Judaka Hasan leaves his home in Nottingham most mornings and asks himself a question he never thought people in Britain would have to think: “Where can I get gas today?”
Mr. Hassan runs a family-owned car dealership and keeping cars stocked has become an almost daily chore. They’ve spent hours trying to find an open gas station and even when they do, sometimes the lineup for the pumps stretches for blocks.
He got so frustrated this week that he created a Facebook group where people could share tips for buying gas in the city. “I was expecting 100 members,” he said. “Now we have about 600 and it keeps on increasing. I just want it all to end.”
The same story is playing out across Britain as frantic drivers search for places to fill up. The panic buying began a week ago when BP indicated it would have to close some outlets due to a shortage of tank-truck drivers. This led to a mad rush to the pumps, which has exacerbated the shortage and led to arguments and beatings as drivers struggle for every drop.
The shortage has prompted many local councils to cut back on garbage pickup and reduce bus services. Dozens of school bus companies have abandoned routes and a third of London taxi drivers have been forced off the road. This week Buckinghamshire Council took the extraordinary step of issuing petrol permits to give priority to students and health workers at gas stations.
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The government is scrambling to calm things down and reassure drivers that there is plenty of fuel. Soon after signing off on a plan to put the military on standby to operate tank trucks, Prime Minister Boris Johnson said this week, “I urge everyone to go about their business as normal and fill it up when needed.” I will.”
There were some indications on Thursday that the shortage has started to ease. The Petrol Retailers Association, or PRA, said 27 percent of its 5,500 member stations were dry, up from 60 percent last weekend. However, many gas stations put limits on how much customers can buy, and some only stock one type of fuel.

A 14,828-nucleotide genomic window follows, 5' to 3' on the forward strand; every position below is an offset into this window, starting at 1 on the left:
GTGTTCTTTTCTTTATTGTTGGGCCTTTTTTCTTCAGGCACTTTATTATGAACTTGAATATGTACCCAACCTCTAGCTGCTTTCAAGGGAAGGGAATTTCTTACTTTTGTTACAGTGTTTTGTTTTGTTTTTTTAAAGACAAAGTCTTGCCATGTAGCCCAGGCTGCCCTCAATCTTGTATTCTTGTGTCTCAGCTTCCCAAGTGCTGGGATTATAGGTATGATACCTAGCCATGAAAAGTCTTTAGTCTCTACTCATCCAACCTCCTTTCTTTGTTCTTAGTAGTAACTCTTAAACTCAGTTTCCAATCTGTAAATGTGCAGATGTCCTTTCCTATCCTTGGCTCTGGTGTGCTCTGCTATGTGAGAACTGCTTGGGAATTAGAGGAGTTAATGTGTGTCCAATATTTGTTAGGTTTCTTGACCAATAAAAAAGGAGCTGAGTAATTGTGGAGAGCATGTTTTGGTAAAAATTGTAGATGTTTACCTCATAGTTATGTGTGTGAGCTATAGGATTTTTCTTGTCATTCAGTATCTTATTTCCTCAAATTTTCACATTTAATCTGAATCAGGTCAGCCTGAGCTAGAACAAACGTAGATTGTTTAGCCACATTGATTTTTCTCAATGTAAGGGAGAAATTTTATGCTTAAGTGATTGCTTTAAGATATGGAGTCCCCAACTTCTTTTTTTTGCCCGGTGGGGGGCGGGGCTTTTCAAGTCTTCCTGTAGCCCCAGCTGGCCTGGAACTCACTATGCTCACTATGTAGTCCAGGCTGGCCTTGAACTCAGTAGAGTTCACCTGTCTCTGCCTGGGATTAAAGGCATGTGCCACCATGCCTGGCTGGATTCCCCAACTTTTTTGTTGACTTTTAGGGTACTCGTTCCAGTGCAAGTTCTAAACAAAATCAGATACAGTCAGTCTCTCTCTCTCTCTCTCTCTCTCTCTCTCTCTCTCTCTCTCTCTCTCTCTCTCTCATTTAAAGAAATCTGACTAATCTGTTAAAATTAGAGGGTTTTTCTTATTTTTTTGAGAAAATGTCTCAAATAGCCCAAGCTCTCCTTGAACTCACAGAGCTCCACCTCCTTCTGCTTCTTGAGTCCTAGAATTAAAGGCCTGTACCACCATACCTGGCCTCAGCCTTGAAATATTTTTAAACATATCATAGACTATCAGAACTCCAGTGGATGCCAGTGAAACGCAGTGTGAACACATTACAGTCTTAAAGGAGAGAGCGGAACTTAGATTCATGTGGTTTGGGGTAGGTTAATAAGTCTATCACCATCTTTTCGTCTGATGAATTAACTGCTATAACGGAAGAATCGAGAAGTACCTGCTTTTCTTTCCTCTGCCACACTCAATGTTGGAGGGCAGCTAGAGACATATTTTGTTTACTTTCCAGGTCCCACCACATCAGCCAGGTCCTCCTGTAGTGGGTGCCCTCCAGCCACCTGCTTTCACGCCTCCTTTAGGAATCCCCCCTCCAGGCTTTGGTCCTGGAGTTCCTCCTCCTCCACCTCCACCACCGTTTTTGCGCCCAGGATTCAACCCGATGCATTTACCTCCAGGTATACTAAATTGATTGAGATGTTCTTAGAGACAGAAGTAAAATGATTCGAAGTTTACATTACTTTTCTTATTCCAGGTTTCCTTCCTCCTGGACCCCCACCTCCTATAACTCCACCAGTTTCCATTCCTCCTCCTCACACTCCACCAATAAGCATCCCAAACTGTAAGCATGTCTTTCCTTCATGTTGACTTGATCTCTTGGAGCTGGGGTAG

The problem stems from a shortage of truckers who have been building all summer. The Road Haulers Association has estimated that the UK has fewer than 100,000 drivers, almost twice as many as before the pandemic.
Britain is not alone in the shortage of truckers, but Brexit has made things worse as it has cut off the free flow of labor from the EU. Britain relied on around 60,000 drivers from EU countries, but most went home after The country cut its last remaining ties from the bloc earlier this year.
The government has tried to woo some by announcing a temporary visa scheme for 5,000 EU drivers. But industry executives say this is a short-term solution and they suspect many will accept offers for only three months’ work. Transportation Secretary Grant Shapps is also trying to accelerate training and licensing for truck drivers. He blames the pandemic for creating a backlog of 54,000 licenses that need processing.
Despite calls from Mr Johnson and others to remain calm, people like Michelle Lawrence have not seen much improvement.
Ms. Lawrence is a personal care worker and uses her car daily to travel to client’s homes around Hastings, a city on the UK’s south-east coast. Earlier this week his search for fuel nearly ran out of gas. She went to four stations and finally one was open, only to have to wait in line for hours. “It’s been terrible,” she said on Thursday. “There have been fights all over my area, everyone abusing each other.”
She’s running low again and is considering Thursday whether to head out in the middle of the night to find a station, in hopes the lineup will be smaller. “I’m really scared of it,” she said. “From where will I get petrol? I thought it would have calmed down by now but it didn’t. It’s just as bad.”
PRA President Brian Maderson acknowledged that the industry is struggling to cope. “Trying to calm it down seems like an important task at this point in time,” he told reporters on Thursday. “The surge in demand appears to be continuing. There has been no reduction in the pressure of drivers wanting to refuel whenever they can, wherever they can. “
Even though the gas shortage may soon go away, another energy crisis is brewing. Rising natural gas prices have created chaos for energy suppliers and consumers are facing huge increases in domestic heating bills.
Three low-cost energy suppliers shut down this week, unable to pass the sudden increase in wholesale prices on to consumers due to the country’s regulated pricing system. This brings the total number of failures to nine in September and to about 40 this year. This has caused millions of consumers to suffer a sudden spurt in heating costs as they switch to more expensive suppliers.
And there is little comfort from meteorologists. Most are forecasting above average winter this year.
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